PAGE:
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Spanish Expression of the Day: Pintar la mona

That’s right, there’s a saying in Spanish which literally translates as ‘paint the monkey’, and it’s got nothing to do with simian art or the Mona Lisa. 

spanish expression of the day pintar la mona
Put your paintbrush away because this expression actually has nothing to do with painting monkeys. Photo: JEAN-PHILIPPE KSIAZEK / AFP

Pintar la mona is a Spanish expression which basically means to be doing nothing, to be bored or to be of no use in a certain situation. 

It’s a bit like saying that you’re twiddling your thumbs, to be neither use nor ornament or sitting idle. 

It’s usually used in the present continuous – pintando la mona – and it’s worth remembering that it’s a colloquial expression, but not offensive. 

Other ways of saying it in Spanish can be the more standard no hacer nada (to do nothing), sobrar (to not be needed) or the more vulgar tocarse los huevos (touch one’s balls). 

So what are the origins of this bizarre expression? Does it have anything to do with painting a simian portrait or chucking a bucket of paint over their head? Or perhaps the mona is a reference to Da Vinci’s Mona Lisa?

La Mona is actually a card game in Spain, a game of pairs to be precise where La Mona is the only card which doesn’t have a pair and the losing player ends up with it in their playing hand. 

There’s also the word pintamonas, which either describes a poor quality painter, or a person who is of no great use but pretends the opposite.

Another related expression is to dormir la mona (something along the lines of ‘sending the monkey to sleep’) which actually means to sleep off a hangover. 

So the next time you’re in a situation in Spain where you’re not serving any purpose and might as well go and do something else, remember the expression pintar la mona.


Aquí estamos pintando la mona, así que mejor nos vamos.

We’re of no use here, so we might as well leave.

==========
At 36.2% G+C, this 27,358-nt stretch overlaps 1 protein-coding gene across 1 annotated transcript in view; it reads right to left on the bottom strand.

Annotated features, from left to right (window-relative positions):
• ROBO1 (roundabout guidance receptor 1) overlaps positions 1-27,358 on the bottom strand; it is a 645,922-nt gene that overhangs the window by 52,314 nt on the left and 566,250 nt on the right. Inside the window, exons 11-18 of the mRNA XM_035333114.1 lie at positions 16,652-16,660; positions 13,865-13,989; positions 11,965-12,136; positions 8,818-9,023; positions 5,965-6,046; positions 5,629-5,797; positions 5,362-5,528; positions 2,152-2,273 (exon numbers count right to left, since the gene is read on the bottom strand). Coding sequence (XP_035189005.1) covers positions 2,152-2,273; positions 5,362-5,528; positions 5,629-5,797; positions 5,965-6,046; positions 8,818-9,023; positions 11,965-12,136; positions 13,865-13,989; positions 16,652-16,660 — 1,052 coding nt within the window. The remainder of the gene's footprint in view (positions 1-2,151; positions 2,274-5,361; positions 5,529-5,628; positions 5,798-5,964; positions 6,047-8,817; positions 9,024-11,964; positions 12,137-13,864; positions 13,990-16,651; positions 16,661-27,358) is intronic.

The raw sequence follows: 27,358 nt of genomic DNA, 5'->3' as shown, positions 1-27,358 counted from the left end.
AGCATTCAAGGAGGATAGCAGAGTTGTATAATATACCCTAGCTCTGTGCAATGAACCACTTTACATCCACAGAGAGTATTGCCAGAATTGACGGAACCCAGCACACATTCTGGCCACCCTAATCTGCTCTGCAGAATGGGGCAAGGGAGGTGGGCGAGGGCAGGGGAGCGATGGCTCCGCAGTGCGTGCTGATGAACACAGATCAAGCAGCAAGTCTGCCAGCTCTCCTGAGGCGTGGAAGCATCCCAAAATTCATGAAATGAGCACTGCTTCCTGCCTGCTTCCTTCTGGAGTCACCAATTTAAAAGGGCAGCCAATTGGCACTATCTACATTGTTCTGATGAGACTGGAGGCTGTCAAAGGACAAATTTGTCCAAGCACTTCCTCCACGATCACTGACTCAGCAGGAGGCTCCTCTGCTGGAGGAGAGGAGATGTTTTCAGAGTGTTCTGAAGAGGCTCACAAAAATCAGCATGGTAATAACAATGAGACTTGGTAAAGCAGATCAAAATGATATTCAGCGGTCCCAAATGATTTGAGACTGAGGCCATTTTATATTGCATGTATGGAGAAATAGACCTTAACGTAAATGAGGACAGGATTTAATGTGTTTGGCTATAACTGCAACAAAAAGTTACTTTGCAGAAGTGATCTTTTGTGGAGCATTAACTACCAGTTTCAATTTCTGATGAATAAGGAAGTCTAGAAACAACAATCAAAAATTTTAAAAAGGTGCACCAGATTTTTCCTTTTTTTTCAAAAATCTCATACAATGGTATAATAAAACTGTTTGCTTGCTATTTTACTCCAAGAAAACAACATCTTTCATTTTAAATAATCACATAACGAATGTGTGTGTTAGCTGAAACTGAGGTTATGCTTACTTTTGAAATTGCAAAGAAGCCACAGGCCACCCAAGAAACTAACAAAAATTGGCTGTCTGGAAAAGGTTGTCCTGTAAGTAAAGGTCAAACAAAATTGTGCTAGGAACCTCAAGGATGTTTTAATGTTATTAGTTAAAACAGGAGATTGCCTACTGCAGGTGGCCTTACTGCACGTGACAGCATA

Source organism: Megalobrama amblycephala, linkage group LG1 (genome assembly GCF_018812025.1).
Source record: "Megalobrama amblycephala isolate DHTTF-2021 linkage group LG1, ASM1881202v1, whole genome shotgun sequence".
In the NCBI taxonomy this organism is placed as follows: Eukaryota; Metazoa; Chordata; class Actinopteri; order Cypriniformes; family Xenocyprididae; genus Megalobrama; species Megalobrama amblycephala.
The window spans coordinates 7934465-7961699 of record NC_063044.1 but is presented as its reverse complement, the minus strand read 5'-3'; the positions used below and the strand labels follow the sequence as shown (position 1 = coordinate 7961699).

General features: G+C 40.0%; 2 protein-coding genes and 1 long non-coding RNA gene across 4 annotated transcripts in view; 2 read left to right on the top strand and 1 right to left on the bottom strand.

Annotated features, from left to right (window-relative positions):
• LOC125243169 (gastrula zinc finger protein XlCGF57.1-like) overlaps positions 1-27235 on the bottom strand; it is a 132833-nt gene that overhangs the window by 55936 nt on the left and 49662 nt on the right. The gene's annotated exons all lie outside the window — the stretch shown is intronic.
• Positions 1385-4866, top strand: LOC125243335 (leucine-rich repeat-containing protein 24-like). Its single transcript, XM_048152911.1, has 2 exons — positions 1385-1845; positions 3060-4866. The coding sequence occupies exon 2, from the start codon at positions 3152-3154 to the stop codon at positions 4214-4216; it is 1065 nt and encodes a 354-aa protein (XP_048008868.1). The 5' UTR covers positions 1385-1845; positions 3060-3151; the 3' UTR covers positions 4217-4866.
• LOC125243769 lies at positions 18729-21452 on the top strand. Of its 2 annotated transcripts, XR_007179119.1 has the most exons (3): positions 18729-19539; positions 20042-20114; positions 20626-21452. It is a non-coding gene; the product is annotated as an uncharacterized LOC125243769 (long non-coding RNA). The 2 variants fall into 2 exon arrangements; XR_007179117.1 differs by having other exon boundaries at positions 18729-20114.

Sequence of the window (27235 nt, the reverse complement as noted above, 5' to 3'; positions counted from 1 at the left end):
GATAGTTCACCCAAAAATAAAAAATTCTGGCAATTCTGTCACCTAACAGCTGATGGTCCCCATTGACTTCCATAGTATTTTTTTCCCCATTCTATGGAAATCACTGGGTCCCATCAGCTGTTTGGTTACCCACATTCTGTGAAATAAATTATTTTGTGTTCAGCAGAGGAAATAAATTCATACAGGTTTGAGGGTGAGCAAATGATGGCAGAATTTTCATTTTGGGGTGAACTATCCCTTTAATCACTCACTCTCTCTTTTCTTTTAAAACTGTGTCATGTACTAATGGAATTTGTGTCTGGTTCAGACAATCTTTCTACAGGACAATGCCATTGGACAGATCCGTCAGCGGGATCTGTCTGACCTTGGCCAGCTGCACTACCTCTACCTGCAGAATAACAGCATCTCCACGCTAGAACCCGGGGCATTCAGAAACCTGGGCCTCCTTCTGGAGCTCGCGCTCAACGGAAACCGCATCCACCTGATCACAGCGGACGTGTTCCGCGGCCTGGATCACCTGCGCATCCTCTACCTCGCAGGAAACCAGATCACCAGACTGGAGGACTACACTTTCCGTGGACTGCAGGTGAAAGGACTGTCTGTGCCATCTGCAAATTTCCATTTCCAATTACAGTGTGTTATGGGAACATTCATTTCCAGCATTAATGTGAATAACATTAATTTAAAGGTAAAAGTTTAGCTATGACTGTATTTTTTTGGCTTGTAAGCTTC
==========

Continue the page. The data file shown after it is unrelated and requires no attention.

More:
¡Deja de pintar la mona y vete a hacer los deberes!

Stop sitting around and go do your homework!

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Spanish Word of the Day: Rifirrafe

Nobody wants a ‘rifirrafe’ but it’s part of life sometimes. 

Spanish Word of the Day: Rifirrafe

Un rifirrafe is a verbal or physical altercation which doesn’t amount to much. 

It’s not quite una pelea – a fight – as it doesn’t usually result in harm. 

In the verbal sense, it’s more of a squabble, a noisy quarrel about something trivial.

In the physical sense, un rifirrafe will usually involve a few pushes and pulls rather than any punches being thrown. It’s a scuffle; basically a short, confused fight or struggle at close quarters.

Some synonyms of rifirrafe include alboroto, bulla, contienda and riña.

Even though there’s only one ‘r’ at the beginning of the word, it is pronounced as a strong double r just like the ‘rra’ in the word – RRi–fi-RRa-fe. Words in Spanish never begin with two rs. 

There are two theories over the origin of rifirrafe. There are those that say it’s got Arabic roots and that it’s derived from the word ‘rafrara’ which means to palpitate or flutter about. 

Examples of ‘rifirrafe’ used in the Spanish press.

The other theory is that rifirrafe is an onomatopoeia, a word from a sound associated with what is named, so in this case perhaps the sound of clothes being pulled and feet moving.  

So the next time you witness a squabble or a scuffle in Spain, now you know what to call it: un rifirrafe


Hubo un pequeño rifirrafe entre los boxeadores antes de la pelea. 

There was a small scuffle between the boxers before the fight. 

He tenido un rifirrafe con esa señora porque se ha saltado la cola. 

I had a quarrel with that lady because she jumped the queue.